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This article in JEQ

  1. Vol. 39 No. 3, p. 1085-1096
     
    Received: May 15, 2009


    * Corresponding author(s): anders.feilberg@agrsci.dk
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doi:10.2134/jeq2009.0184

Evaluation of Biological Air Filters for Livestock Ventilation Air by Membrane Inlet Mass Spectrometry

  1. Anders Feilberg *a,
  2. Anders P. S. Adamsena,
  3. Sabine Lindholstb,
  4. Merete Lyngbyec and
  5. Annette Schäferd
  1. a Dep. of Aricultural Engineering, Faculty of Agricultural Sciences, Aarhus Univ., Blichers Allé 20, 8830 Tjele, Denmark
    b Center for Chemistry and Water Technology, Danish Technological Institute, Kongsvang Allé 29, 8000 Aarhus, Denmark
    c Danish Pig Production, Axeltorv 3, 1609 Copenhagen V, Denmark
    d Danish Meat Research Institute, Maglegårdsvej 2, 4000 Roskilde, Denmark. Assigned to Associate Editor Wendy Powers

Abstract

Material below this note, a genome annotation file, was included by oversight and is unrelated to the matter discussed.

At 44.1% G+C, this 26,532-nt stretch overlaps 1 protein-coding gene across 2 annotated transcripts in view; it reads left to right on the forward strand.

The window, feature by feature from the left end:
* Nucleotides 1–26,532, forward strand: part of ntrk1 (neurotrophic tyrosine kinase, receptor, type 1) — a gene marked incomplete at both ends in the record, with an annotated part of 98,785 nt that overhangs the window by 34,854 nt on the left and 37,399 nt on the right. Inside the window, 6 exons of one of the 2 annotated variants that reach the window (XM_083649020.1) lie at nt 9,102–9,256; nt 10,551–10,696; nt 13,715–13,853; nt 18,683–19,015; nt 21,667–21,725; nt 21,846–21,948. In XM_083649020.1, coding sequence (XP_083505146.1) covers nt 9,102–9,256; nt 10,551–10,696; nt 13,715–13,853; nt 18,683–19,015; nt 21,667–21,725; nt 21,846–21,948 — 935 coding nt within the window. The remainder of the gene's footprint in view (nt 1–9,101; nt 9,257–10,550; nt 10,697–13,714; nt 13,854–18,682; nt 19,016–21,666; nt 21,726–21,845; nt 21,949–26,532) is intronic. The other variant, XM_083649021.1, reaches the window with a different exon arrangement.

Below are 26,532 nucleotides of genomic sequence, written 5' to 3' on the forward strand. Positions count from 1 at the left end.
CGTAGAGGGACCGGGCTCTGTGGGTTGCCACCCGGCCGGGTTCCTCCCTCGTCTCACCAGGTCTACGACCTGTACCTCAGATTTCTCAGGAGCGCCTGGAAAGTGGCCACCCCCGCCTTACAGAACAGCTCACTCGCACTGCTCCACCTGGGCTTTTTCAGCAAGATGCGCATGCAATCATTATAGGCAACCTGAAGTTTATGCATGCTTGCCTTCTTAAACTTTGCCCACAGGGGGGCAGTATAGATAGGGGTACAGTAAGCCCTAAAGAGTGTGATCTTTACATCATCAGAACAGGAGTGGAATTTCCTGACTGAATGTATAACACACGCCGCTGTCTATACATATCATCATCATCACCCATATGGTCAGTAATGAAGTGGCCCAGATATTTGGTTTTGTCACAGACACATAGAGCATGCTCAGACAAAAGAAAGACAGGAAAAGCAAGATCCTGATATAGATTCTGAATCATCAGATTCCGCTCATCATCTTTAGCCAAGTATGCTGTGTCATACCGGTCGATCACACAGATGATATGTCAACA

Biological air filters have been proposed as a cost-effective technology for reducing odor emissions from intensive swine production facilities. In this work we present results from the application of membrane inlet mass spectrometry (MIMS) for continuously monitoring the removal of odorous compounds in biological air filters. The sensitivity and selectivity were tested on synthetic samples of selected odorous compounds, and linearity and detection limits in the lower ppb range were demonstrated for all compounds tested (methanethiol, dimethyl sulfide, carboxylic acids, 4-methylphenol, aldehydes, indole, and skatole) except trimethylamine. The method was applied in situ at two full-scale filters installed at swine houses. The results have been compared with analyses by thermal desorption gas chromatography–mass spectrometry (TD-GC/MS), and odor was measured by olfactometry. By comparison with TD-GC/MS, observed MIMS signals were assigned to 4-methylphenol, 4-ethylphenol, indole, skatole, the sum of volatile reduced organic sulfur compounds (ROS), and three subgroups of carboxylic acids. The removal rates were observed to be related to air–water partitioning with removal efficiencies in the range of 0 to 50% for low-soluble organic sulfur compounds and high removal efficiencies (typically 80–100%) for more soluble phenols and carboxylic acids. Based on the results and published odor threshold values, it is estimated that the low removal efficiency of ROS is the main limitation for achieving a higher odor reduction.

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